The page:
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  • Eat Drink Travel

Rum at the top

After years as the drink of choice for grisly old fishermen, sailors and pirates, rum is replacing vodka as the spirit of the times.

In bars and clubs across the UK retro Pina Coladas are being served with a cocktail umbrella in a hollowed-out pineapple, as well as voodoo skulls containing lethal Zombies, and what was Prince William's favourite, (before his marriage anyway) the Pieces of Eight, a treasure chest filled to the brim with rum, brandy, peach liqueur and Champagne. But to taste rum at its best you have to visit its spiritual home, the Caribbean


Despite several countries around the world laying claim to their own varieties, (the sugar plant itself originates in Papua New Guinea) the Caribbean is celebrated as the centre of the rum world. The spirit has been intertwined with its culture and heritage for nearly 400 years.

In Puerto Rico last year I relived Hunter S Thomson's rum-soaked lifestyle of the late 1950s in the bars and cafes of old San Juan in the likes of the crusty bohemian bar El Batey and other cavernous dives on calle Del Cristo and Fortezala Street. Nothing much has changed here over the years and, after dark, with the sound of salsa pounding from every doorway, the rum is hard to avoid.

Puerto Rico's signature cocktail Pina Colada is said to have been invented at San Juan's Caribe Hilton hotel which opened its doors in 1949 and served cocktails to the likes of Joan Crawford and other Hollywood stars of the day.

The island is home to what is known as 'the cathedral of Rum', the Bacardi distillery, but rum distilleries are found throughout the Caribbean islands, ranging from the high tech to quaint traditional factories whose production methods have barely changed since plantation days

In the seventeenth century, the spirit found in the Caribbean was described as "hot, hellish and terrible". However, a few years later a Dutch sea captain returning from the West Indies is reported to have written "the spirits are now smoother to the tongue and have acquired a golden colour during the voyage". By the eighteenth century a hogshead of the finest aged Caribbean rum was reputed to be judged fit for George Washington's inauguration party.

In Antigua, I talked with OJ, whose eponymous bar and diner sits on the pretty west coast at Crab Hill with great sunset views and weekly mellow jazz. What is his most popular drink? His Old fashioned Rum Punch of course, made by his wife by the gallon to satisfy the thirsts of locals and tourists alike. It is made with local Cavalier Rum and differs from a Planters' Punch which, although fruitier, packs less of a punch he says.

But rum is not just the preserve of the glamorous cocktail drinker. Also on the island I was introduced to the rum shop in Bolans Village run by Madeira born Angelo Barretto who produces an evil looking brew from under his counter. The rum shop stocks combs and toothpaste and other basic supplies as well as his home blended rum which he will decant into customers' own bottles. 40 proof, it costs 40 Eastern Caribbean dollars a gallon (about £10)

The capital St Johns makes the world famous English Harbour rum and it is from the distillery there that Angelo, known as Betto to the locals, acquires the basis for his fiery blend.


Back in London the atmosphere at the glam Zander Bar in St James' couldn't be more different. Barman and mixologist Kevin Parreira is preparing his menu of concept rum cocktails, which he explains changes every three months. He serves his Pina Colada Foam, a new take on the old classic, topped with a foamy eggy white topping which adds a meringuey sweetness to the drink. It has a lovely coconut bite to it, and I think Joan Crawford would have approved.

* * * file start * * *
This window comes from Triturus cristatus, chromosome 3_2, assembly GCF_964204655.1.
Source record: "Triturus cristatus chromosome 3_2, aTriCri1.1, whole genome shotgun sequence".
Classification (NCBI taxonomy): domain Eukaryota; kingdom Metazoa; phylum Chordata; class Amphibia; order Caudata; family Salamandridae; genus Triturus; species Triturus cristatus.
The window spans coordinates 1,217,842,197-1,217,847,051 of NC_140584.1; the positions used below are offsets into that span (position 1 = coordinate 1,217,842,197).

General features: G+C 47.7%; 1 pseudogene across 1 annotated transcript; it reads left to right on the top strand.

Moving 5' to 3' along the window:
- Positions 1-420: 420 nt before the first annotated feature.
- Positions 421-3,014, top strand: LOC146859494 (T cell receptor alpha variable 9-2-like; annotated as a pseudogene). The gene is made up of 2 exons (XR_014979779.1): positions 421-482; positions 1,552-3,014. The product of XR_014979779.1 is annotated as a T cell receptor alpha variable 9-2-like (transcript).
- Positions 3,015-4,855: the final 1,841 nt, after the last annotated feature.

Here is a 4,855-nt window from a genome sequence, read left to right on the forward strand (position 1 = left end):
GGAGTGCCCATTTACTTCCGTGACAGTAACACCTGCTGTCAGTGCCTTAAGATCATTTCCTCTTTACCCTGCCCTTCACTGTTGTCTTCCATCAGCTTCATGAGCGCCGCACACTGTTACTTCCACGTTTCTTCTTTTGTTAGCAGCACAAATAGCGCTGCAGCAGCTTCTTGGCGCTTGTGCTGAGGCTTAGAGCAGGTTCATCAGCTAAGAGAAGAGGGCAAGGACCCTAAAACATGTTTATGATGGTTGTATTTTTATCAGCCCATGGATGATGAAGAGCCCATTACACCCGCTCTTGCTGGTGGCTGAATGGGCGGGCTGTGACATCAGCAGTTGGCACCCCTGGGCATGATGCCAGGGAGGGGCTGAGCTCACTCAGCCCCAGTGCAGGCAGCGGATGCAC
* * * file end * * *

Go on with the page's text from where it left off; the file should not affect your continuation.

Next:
Next up is rum classic, the Dark and Stormy, made famous in Bermuda and a heady combination of Goslings' Black seal rum, lime and ginger ale. Kevin tells me this is a Zander Bar favourite, especially as the winter nights draw in and the clientele find the warming cocktail something to linger over on a dark and stormy London evening. Here it is served in a charming little jar, the original vessel used by The British Army 100 years ago.

Less traditional but equally drinkable is his divine concoction Chocolat Sazerac. Sounding and looking more like dessert than a drink, it is presented in a frozen martini glass with a sphere of alcohol balanced like a Christmas bauble on a bed of ice. We suck it through a straw, imbibing the divine taste of rum, Absinthe, cacao and orange bitters.

For a longer rum drink Kevin recommends a refreshing white rum Mojito made with pear, rosemary and grape which gives, as he says, 'just enough sweetness'.



Jamaicans consume 12 million bottles of Wray and Nephew White's clear Overproof rum each year. It is at the heart of any rum punch and held in almost spiritual reverence in Jamaica. It's sprinkled on a new baby's head, and on the doorstep to ward away ghosts Also: Angostura White (Trinidad), Appleton White (Jamaica), and Captain Morgan Rhum Agricole Blanc (Martinique).

Golden Ron Zacapa, from Guatemala, is sold in a bottle wrapped with palm leaves that originally disguised the original label of another company. Elements of chocolate, liquorice and vanilla combine to produce perfect sipping rum. Also: Bacardi 8 (Bahamas), Havana Club Anejo Reserva (Cuba), and Mount Gay Extra Old (Barbados)

Dark Goslin's extremely smooth Gold Seal, from Bermuda, is dark with rich caramel flavours and hints of honey and toasted nuts. Its full flavour also lends itself to mixing. Also: Appleton's Estate Extra, a great alternative to American bourbon, J.Bally 1987 (Martinique), and Pampero Especial Annejo Rum (Venezuela).

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